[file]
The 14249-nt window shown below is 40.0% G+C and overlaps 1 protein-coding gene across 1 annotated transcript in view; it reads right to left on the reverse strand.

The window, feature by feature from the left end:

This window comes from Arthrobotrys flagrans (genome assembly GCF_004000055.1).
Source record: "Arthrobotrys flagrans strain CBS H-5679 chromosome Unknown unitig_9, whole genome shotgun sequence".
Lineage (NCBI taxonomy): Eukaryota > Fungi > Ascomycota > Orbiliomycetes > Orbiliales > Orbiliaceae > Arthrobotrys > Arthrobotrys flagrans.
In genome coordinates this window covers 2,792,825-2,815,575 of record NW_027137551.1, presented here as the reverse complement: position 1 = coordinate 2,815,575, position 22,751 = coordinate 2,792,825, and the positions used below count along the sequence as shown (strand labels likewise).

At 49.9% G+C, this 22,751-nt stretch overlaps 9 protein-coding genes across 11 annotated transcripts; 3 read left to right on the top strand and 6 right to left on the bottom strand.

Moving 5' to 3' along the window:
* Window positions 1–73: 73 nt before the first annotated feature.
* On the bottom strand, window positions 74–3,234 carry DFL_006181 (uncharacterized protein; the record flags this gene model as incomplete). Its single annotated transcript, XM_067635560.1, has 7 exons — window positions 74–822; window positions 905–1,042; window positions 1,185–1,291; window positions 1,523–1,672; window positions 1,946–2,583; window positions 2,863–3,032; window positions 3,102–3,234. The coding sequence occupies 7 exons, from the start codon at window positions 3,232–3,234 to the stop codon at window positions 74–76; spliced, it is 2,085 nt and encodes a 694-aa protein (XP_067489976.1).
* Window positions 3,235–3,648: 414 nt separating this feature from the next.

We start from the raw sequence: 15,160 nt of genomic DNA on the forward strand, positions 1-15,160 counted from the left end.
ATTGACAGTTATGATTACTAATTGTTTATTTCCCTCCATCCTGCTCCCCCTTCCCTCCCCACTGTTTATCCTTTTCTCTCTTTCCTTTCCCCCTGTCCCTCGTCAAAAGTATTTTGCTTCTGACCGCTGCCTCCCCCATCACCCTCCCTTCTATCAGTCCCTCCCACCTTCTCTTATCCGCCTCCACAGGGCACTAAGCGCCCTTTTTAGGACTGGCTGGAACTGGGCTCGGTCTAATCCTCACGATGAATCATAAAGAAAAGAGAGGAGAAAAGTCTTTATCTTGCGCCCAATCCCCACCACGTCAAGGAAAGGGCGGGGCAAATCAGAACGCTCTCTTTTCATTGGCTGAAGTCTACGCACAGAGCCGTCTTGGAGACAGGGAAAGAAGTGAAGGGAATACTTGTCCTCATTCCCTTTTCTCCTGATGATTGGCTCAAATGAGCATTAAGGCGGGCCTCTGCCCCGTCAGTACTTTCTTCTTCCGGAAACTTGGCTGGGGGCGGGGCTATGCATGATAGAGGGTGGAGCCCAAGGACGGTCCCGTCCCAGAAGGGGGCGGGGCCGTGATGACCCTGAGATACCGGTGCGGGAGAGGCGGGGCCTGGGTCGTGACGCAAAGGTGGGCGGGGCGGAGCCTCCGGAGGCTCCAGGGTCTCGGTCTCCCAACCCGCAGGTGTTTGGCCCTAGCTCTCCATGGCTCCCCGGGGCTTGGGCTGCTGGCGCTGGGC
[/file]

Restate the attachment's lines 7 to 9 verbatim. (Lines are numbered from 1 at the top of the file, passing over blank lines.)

At 49.9% G+C, this 22,751-nt stretch overlaps 9 protein-coding genes across 11 annotated transcripts; 3 read left to right on the top strand and 6 right to left on the bottom strand.

Moving 5' to 3' along the window:
* Window positions 1–73: 73 nt before the first annotated feature.